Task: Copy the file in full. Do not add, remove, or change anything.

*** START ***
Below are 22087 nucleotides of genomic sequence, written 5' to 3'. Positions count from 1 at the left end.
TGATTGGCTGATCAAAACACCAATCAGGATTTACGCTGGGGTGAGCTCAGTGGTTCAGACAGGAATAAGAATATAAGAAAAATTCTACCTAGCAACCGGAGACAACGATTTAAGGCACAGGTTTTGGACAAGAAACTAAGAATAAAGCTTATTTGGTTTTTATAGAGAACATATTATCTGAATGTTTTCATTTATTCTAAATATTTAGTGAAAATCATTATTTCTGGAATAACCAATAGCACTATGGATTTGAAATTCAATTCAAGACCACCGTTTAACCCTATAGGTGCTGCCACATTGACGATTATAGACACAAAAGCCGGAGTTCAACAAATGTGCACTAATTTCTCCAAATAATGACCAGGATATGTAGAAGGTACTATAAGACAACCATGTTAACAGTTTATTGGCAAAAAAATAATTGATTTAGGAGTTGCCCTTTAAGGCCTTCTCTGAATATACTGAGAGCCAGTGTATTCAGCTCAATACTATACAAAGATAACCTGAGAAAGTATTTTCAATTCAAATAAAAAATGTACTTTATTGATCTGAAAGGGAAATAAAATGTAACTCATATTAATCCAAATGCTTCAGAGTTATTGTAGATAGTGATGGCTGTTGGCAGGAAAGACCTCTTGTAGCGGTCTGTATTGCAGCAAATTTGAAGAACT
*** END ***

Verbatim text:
Below are 22087 nucleotides of genomic sequence, written 5' to 3'. Positions count from 1 at the left end.
TGATTGGCTGATCAAAACACCAATCAGGATTTACGCTGGGGTGAGCTCAGTGGTTCAGACAGGAATAAGAATATAAGAAAAATTCTACCTAGCAACCGGAGACAACGATTTAAGGCACAGGTTTTGGACAAGAAACTAAGAATAAAGCTTATTTGGTTTTTATAGAGAACATATTATCTGAATGTTTTCATTTATTCTAAATATTTAGTGAAAATCATTATTTCTGGAATAACCAATAGCACTATGGATTTGAAATTCAATTCAAGACCACCGTTTAACCCTATAGGTGCTGCCACATTGACGATTATAGACACAAAAGCCGGAGTTCAACAAATGTGCACTAATTTCTCCAAATAATGACCAGGATATGTAGAAGGTACTATAAGACAACCATGTTAACAGTTTATTGGCAAAAAAATAATTGATTTAGGAGTTGCCCTTTAAGGCCTTCTCTGAATATACTGAGAGCCAGTGTATTCAGCTCAATACTATACAAAGATAACCTGAGAAAGTATTTTCAATTCAAATAAAAAATGTACTTTATTGATCTGAAAGGGAAATAAAATGTAACTCATATTAATCCAAATGCTTCAGAGTTATTGTAGATAGTGATGGCTGTTGGCAGGAAAGACCTCTTGTAGCGGTCTGTATTGCAGCAAATTTGAAGAACT